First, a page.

I recently bought Yoshinori Sunahara’s Take Off and Landing. Amazon reviewers say that there are a couple other albums of his that are even better, but as far as I’m concerend, this is a remarkable piece of work: an ironic electronic lounge evocation of an age when jet travel was still fresh, luxurious and sexy, when the hump on the 747 was unaccountably erotic, when we imagined a future of curvy white plastic walls, avocado egg chairs, and freeze-dried martinis. When NASA was heroic, and Pan Am was hip.

(Remember Pan Am, the airline that had shuttle service to the Moon (in 2001: A Space Odyssey)? Remember how amazing Gropius’ decision to break the rectilinearity of the New York grid with his placement of the Pan Am building seemed so audacious?)

What’s made it really great is that I’ve been on planes most of the day, and so I’ve been listening to the album that has bits of ambient sound from airports– chipper information voices, flight announcements, instructional video voice-overs– in O’Hare and SFO. What’s really weird is that it’s sometimes hard to tell exactly which bits are the music, and which are actual live noises.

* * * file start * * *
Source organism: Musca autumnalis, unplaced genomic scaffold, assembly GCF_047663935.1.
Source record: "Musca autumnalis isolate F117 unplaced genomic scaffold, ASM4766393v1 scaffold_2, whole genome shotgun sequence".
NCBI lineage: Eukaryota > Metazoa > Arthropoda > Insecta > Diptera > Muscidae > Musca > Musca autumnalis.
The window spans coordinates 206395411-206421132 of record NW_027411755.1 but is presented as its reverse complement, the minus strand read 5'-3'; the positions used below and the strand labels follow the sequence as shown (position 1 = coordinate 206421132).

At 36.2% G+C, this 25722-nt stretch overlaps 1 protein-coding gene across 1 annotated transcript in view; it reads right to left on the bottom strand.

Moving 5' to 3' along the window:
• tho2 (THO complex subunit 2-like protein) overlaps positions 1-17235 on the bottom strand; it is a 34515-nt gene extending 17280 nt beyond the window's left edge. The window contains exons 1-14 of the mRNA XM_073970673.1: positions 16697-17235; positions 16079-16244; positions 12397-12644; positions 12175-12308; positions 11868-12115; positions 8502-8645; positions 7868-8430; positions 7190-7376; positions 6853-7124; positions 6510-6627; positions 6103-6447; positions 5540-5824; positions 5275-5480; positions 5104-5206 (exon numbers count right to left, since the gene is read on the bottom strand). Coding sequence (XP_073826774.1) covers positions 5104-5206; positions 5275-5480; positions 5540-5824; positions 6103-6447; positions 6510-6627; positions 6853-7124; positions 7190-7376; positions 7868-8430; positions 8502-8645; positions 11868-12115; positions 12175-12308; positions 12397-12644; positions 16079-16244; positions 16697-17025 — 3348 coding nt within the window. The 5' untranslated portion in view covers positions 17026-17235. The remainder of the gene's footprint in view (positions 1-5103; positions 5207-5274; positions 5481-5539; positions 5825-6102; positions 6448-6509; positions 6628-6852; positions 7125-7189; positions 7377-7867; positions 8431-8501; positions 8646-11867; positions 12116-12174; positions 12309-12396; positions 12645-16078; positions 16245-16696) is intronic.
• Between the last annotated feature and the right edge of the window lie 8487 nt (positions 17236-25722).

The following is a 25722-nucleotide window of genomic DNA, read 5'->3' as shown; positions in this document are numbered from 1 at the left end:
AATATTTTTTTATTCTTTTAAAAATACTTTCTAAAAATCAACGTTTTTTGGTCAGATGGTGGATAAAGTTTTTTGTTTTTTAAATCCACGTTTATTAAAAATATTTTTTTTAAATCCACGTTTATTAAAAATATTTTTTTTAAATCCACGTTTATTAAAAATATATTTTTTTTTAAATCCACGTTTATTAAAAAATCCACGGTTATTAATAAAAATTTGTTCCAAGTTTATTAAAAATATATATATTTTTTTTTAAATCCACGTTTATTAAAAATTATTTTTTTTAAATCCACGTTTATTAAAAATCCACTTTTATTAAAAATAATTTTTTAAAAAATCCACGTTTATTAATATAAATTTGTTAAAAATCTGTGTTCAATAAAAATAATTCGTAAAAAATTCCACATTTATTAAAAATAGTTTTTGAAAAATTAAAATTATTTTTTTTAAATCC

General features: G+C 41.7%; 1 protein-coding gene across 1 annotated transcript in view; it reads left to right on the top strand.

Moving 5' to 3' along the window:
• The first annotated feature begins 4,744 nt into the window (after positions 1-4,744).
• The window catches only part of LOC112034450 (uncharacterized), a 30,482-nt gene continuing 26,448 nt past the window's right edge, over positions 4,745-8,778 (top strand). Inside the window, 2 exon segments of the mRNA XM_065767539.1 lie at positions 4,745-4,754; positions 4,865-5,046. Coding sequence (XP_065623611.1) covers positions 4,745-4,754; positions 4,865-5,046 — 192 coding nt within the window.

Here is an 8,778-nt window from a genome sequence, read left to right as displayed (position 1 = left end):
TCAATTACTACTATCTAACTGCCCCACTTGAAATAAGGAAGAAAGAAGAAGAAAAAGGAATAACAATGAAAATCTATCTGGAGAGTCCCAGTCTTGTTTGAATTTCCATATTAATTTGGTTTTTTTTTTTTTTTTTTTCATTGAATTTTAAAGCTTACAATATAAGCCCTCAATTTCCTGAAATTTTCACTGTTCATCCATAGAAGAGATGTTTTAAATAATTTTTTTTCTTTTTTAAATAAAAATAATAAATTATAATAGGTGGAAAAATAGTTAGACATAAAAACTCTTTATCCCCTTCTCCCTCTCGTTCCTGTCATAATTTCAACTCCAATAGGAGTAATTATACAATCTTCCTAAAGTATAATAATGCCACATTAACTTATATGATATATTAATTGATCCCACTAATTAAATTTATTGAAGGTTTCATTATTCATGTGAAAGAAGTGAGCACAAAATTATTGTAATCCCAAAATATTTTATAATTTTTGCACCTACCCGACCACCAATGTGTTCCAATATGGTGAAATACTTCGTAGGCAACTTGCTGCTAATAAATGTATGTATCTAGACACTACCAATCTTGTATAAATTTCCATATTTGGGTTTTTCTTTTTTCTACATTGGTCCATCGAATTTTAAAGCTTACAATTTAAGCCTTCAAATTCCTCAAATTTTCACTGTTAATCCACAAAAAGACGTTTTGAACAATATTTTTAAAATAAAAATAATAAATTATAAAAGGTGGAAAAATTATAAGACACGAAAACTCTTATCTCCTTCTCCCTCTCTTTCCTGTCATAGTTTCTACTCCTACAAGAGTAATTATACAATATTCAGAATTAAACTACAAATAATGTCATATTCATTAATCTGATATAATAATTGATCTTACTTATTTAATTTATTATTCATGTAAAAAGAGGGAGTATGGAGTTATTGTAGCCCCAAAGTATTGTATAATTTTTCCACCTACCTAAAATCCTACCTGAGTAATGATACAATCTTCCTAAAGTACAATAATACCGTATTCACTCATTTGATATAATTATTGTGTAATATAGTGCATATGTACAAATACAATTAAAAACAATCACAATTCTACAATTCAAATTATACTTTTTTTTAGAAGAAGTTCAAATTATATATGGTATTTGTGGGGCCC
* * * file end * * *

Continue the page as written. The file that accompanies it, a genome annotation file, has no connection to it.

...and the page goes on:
It may be my first experience in augmentation– the overlay of a soundtrack from an alternate present on top of my immediate reality.

Or maybe the better comparison is with looking at Gustave Caillebotte’s Rue de Paris, temps de pluie, which is one of the crowning glories of the Art Institute of Chicago. (One of the things I loved best about working at Britannica was being able go across the street during lunch, and just spend 20 minutes there looking at, say Impressionist crowd scenes. Not only was the AIC across the street, but it’s so big, you can choose something weird– Impressionist crowds, theatrical paintings, Frank Lloyd Wright stained glass– and have enough to keep you busy for a while.) One thing I never realized about it is that the thing is huge– it’s like 8 feet tall.

One day I was standing in the room where it’s on display, and a couple stood between me and it. The couple looked like they were part of the painting. The thing is as big as it is, and is hung the way it is, to mash up the distinction between the painting and the gallery crowd.

[To the tune of Yoshinori Sunahara, “Cross Wind Take Off,” from the album Take Off and Landing.]